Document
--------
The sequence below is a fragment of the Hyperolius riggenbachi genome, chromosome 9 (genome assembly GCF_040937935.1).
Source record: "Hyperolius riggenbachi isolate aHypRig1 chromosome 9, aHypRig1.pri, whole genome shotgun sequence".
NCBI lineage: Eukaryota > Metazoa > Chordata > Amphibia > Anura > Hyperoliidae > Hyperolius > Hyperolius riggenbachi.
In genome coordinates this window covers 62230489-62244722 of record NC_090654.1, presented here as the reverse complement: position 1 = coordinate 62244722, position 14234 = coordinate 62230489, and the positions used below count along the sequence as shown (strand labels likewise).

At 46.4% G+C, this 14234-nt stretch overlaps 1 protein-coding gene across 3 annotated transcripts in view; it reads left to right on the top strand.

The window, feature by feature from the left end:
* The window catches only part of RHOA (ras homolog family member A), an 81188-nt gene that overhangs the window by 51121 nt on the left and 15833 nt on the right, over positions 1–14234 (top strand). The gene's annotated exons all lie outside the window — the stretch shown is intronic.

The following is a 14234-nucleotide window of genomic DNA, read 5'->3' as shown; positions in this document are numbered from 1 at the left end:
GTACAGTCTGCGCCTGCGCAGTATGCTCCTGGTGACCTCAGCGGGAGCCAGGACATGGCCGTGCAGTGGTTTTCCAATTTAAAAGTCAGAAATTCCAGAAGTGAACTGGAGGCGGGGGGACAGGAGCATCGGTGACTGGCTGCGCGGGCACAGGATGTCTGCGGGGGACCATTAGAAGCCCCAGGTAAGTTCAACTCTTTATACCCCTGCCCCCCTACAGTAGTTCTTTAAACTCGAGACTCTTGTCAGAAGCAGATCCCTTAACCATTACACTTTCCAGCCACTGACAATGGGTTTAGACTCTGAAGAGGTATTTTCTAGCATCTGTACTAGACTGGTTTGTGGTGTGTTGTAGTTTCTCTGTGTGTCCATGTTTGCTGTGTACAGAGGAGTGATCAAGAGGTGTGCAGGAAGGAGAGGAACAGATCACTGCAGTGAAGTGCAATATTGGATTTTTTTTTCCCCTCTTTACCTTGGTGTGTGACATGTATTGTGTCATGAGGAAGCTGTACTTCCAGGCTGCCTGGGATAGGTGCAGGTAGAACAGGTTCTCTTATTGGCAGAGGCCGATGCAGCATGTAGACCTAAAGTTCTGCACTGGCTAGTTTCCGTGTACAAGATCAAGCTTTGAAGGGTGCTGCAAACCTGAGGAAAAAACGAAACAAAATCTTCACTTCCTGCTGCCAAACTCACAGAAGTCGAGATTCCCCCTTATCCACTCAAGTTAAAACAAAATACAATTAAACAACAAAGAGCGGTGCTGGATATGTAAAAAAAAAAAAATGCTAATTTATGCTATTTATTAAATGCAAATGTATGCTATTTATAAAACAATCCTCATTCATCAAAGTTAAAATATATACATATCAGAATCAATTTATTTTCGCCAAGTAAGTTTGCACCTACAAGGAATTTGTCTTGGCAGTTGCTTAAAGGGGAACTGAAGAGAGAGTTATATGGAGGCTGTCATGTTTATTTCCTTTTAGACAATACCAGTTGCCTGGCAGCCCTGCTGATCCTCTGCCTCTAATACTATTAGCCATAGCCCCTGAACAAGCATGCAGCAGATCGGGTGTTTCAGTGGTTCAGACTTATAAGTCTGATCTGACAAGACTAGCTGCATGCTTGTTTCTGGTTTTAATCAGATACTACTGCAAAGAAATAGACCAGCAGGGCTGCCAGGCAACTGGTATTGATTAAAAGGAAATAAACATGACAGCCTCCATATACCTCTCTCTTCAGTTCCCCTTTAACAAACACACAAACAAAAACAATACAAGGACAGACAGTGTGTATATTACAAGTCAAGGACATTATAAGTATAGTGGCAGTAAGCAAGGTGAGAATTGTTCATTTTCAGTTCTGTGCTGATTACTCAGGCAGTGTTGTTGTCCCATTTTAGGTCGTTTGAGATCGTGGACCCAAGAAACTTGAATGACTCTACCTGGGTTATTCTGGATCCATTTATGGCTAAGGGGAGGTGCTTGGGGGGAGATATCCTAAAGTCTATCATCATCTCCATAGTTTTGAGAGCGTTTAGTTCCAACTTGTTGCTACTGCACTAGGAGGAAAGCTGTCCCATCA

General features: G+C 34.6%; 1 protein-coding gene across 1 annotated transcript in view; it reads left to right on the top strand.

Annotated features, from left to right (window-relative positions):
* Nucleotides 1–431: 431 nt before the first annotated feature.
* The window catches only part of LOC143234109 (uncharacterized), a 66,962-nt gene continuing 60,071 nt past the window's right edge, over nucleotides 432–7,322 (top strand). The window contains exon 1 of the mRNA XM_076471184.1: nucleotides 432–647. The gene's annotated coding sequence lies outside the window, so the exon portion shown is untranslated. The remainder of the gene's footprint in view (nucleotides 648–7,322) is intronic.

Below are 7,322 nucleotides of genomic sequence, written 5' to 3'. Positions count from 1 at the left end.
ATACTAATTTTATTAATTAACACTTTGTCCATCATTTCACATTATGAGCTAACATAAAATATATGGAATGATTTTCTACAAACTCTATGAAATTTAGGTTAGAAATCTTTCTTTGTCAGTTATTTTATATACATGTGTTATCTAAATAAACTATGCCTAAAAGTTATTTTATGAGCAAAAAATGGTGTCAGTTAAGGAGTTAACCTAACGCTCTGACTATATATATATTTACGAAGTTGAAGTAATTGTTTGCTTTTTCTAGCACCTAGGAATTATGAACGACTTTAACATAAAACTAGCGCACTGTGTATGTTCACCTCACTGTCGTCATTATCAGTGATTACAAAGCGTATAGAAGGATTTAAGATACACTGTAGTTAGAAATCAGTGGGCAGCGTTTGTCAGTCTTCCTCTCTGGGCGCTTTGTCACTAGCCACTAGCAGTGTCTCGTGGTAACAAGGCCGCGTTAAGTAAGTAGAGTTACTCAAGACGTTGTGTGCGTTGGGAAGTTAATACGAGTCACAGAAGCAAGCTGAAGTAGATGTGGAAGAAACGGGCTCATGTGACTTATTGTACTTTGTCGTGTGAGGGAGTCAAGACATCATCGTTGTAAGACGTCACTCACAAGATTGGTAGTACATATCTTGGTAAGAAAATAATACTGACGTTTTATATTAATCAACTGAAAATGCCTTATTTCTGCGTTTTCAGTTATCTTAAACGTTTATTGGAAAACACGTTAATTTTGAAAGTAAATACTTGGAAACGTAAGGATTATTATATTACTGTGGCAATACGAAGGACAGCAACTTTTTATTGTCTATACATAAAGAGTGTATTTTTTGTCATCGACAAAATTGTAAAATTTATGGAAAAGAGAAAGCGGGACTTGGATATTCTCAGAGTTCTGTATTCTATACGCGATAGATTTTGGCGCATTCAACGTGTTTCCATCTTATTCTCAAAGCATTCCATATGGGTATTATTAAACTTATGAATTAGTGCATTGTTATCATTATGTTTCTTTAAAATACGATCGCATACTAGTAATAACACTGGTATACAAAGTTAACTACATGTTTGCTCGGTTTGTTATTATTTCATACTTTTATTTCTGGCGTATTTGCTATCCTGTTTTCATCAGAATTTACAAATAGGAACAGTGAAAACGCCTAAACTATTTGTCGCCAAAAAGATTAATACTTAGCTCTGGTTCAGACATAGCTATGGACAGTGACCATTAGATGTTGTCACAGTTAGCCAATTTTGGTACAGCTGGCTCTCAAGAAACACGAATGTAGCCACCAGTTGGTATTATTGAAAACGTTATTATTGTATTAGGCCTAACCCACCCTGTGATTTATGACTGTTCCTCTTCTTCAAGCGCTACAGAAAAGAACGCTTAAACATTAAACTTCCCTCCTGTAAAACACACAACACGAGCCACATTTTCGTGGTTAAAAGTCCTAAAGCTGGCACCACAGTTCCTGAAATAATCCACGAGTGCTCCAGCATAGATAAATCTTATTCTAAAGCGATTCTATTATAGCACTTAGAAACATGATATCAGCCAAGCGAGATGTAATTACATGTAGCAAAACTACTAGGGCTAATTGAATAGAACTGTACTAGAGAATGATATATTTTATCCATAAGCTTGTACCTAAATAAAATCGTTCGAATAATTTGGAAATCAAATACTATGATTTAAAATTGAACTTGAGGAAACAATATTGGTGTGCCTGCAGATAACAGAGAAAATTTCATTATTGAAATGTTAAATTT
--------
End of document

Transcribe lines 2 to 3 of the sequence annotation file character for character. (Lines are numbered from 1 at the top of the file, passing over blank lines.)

Source record: "Hyperolius riggenbachi isolate aHypRig1 chromosome 9, aHypRig1.pri, whole genome shotgun sequence".
NCBI lineage: Eukaryota > Metazoa > Chordata > Amphibia > Anura > Hyperoliidae > Hyperolius > Hyperolius riggenbachi.